Inspired by a study-abroad trip to South Africa, Nora Canty ’15 returned to Willamette last spring with a desire to put her history major to good use.
But instead of cataloguing costumes at the Willamette Heritage Center as she had hoped, she was tasked with guest curating an exhibition on Pendleton blankets.
Several months later, “From the Sheep’s Back to Yours: Pendleton Blankets, an Oregon Tradition,” opened to the general public. The exhibition of 20-plus blankets is showing through Dec. 24.
“They gave me a chance to create a story, which is what I wanted to do with my history major,” Canty says. “As scared as I was, it was too good of an opportunity to pass up.”
When she started the job last January, Canty already had access to the blankets at the museum. What she needed was a narrative to explain their value and significance.
“I wanted to see how I could tell the story of the company and explain why they are still here,” Canty says about Pendleton Woolen Mills, which has been making blankets since 1909.
“I developed a story of adaptation, showing how this company developed an ideal and image of the American West.”
From her research, Canty learned more about the Pendleton brand and how it adjusted its products to the tastes of the times.
When fellow trade blanket companies were dying out after World War II, Pendleton stayed solvent by making military blankets. When the economy rebounded, Pendleton bought more factory space and expanded its apparel sector.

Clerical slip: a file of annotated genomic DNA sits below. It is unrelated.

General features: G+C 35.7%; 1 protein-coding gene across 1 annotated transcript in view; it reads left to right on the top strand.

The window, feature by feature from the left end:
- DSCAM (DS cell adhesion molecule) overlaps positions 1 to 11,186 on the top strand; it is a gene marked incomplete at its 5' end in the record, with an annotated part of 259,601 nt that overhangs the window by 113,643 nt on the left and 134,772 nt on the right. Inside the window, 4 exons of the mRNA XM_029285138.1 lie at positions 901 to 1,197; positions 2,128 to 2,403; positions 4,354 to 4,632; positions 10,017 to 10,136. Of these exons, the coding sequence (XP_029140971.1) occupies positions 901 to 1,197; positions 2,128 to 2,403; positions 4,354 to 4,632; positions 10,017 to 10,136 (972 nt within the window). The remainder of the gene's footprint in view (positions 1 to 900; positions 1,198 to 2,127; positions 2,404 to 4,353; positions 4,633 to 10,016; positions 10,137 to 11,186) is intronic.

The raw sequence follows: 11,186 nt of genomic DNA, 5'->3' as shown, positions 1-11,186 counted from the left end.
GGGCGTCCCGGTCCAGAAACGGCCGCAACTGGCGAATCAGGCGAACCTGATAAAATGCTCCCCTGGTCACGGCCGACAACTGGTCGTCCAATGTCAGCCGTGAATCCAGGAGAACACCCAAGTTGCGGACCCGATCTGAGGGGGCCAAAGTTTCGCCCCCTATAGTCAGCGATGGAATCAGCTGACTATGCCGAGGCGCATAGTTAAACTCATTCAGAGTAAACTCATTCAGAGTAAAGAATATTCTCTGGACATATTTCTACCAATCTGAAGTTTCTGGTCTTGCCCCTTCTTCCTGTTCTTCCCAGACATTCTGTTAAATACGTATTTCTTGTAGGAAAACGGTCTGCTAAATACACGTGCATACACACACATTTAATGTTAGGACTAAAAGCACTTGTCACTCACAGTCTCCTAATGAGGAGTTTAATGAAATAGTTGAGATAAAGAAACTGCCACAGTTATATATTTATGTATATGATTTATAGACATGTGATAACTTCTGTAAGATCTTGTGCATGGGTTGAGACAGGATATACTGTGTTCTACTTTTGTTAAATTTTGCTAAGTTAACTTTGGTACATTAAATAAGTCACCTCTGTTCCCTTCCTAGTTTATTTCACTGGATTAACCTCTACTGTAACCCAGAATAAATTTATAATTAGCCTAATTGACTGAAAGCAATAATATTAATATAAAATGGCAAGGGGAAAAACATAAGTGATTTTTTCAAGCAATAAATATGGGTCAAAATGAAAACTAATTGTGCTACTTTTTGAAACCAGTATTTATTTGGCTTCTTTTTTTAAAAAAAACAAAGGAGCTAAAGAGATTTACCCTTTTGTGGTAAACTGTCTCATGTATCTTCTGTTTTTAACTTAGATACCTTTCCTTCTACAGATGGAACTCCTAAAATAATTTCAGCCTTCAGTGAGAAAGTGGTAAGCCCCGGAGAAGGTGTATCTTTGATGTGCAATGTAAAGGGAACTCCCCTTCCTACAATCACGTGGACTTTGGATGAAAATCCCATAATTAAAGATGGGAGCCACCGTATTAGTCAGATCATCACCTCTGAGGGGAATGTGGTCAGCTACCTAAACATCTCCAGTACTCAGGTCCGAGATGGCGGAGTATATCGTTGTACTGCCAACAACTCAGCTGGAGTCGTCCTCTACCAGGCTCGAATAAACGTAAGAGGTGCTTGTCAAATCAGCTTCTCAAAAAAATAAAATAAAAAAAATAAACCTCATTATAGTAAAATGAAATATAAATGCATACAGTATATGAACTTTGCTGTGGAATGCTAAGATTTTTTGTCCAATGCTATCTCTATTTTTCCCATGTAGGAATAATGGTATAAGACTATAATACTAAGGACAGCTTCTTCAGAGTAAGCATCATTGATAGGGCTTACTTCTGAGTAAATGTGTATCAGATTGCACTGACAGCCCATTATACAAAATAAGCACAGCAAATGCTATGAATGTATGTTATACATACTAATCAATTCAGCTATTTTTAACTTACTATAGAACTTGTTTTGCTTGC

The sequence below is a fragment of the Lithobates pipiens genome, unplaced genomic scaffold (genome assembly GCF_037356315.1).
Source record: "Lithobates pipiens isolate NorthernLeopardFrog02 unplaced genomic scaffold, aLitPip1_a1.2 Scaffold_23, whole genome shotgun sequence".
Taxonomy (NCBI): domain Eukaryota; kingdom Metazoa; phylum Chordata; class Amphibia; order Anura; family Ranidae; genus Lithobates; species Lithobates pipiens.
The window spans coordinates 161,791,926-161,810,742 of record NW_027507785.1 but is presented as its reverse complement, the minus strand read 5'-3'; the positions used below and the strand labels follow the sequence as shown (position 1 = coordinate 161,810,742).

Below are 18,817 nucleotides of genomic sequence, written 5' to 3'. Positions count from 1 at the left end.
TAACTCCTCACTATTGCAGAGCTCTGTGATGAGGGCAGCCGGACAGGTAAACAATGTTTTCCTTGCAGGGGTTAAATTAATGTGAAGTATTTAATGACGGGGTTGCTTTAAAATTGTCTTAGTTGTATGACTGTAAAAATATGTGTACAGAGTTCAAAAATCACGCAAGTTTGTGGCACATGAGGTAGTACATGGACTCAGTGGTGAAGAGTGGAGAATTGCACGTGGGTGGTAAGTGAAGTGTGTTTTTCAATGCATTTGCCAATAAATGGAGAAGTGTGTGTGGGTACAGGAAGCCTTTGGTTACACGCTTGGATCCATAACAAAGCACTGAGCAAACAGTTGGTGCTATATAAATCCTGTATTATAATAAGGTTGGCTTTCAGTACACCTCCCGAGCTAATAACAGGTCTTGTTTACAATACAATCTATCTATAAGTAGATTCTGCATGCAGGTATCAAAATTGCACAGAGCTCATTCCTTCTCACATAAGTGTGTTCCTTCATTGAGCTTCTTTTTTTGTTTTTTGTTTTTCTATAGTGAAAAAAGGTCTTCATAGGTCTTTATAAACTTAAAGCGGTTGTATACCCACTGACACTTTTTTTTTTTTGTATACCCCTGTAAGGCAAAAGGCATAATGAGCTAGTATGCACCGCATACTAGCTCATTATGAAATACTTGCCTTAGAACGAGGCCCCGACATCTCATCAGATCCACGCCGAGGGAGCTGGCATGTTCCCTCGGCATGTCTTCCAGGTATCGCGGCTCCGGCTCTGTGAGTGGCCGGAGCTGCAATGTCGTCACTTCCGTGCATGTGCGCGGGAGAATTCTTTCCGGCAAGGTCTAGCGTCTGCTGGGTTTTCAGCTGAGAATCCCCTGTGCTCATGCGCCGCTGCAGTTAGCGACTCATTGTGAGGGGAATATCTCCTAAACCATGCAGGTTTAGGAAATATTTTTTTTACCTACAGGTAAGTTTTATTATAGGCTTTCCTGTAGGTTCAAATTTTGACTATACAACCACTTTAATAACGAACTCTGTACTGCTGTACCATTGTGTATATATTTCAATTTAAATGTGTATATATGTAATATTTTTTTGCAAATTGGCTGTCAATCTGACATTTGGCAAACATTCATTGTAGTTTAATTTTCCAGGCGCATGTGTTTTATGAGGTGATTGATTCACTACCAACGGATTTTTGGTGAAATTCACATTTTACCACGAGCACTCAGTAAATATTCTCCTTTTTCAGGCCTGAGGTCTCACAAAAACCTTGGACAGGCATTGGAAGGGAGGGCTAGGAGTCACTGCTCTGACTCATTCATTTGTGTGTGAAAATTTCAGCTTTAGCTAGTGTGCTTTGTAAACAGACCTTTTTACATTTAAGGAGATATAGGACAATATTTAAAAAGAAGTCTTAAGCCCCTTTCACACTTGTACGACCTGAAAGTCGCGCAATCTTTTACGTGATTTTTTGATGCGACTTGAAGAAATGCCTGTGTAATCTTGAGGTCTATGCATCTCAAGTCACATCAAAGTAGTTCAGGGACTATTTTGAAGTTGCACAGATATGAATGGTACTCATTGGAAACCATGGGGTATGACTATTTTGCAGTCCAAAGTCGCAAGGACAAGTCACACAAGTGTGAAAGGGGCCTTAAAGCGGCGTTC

And in more recent years, the company changed course yet again — this time by teaming with major fashion houses to create limited edition clothing lines. The result is apparel that melds Pendleton’s classic patterns with modern fashion trends.
“History is cool because it’s so dynamic,” says Canty, who’s considering working for a museum one day. “I’m proud someone had enough faith in me to allow me to do this.”
Rising to the Challenge
Kylie Pine ’06, collections manager of the Willamette Heritage Center, says Canty’s liberal arts education prepared her for the curating project. Not only did Canty become an expert in the history of the Pendleton company and its products, she translated the information into an idea that worked aesthetically, spatially and financially for the museum.
“I was very impressed with the way she was able to distill big themes and ideas into the key points needed to create the overall structure of the exhibit,” Pine says.
“It talks about displacement of a people, consumerism, changes in national transportation trends and the importance of the textile industry in our local economy.”
History professor Ellen Eisenberg says Canty’s job helped her hone her historical research skills. She studied how to best share her findings in a museum setting, and she learned how to engage museum-goers through the layout and display of artifacts.
“Despite being a little intimidated by the size of the project, she just plowed ahead and did what was necessary to get it done,” Eisenberg says. “She put her research and writing skills to the test and produced something that was of professional quality.”
After spending a semester putting the show together, Canty handed over her materials and waited several months for the exhibition’s arrival. Now that it’s up, she’s hoping its messages will resonate with viewers.
“If I hadn’t been at Willamette, I wouldn’t have been able to do this. Putting together an exhibition would have been so far out of my skill set,” Canty says. “The textiles themselves are very amazing. I want people to see them, read about them, and learn something.”
The Willamette Heritage Center at 1313 Mill St. SE is open Monday through Saturday from 10 a.m. to 5 p.m. Admission is $6 for adults, $5 for seniors 55 and older, $4 for students with identification and $3 for youths aged 6 to 17. Children 5 and younger get in free. For more information, call 503-585-7012.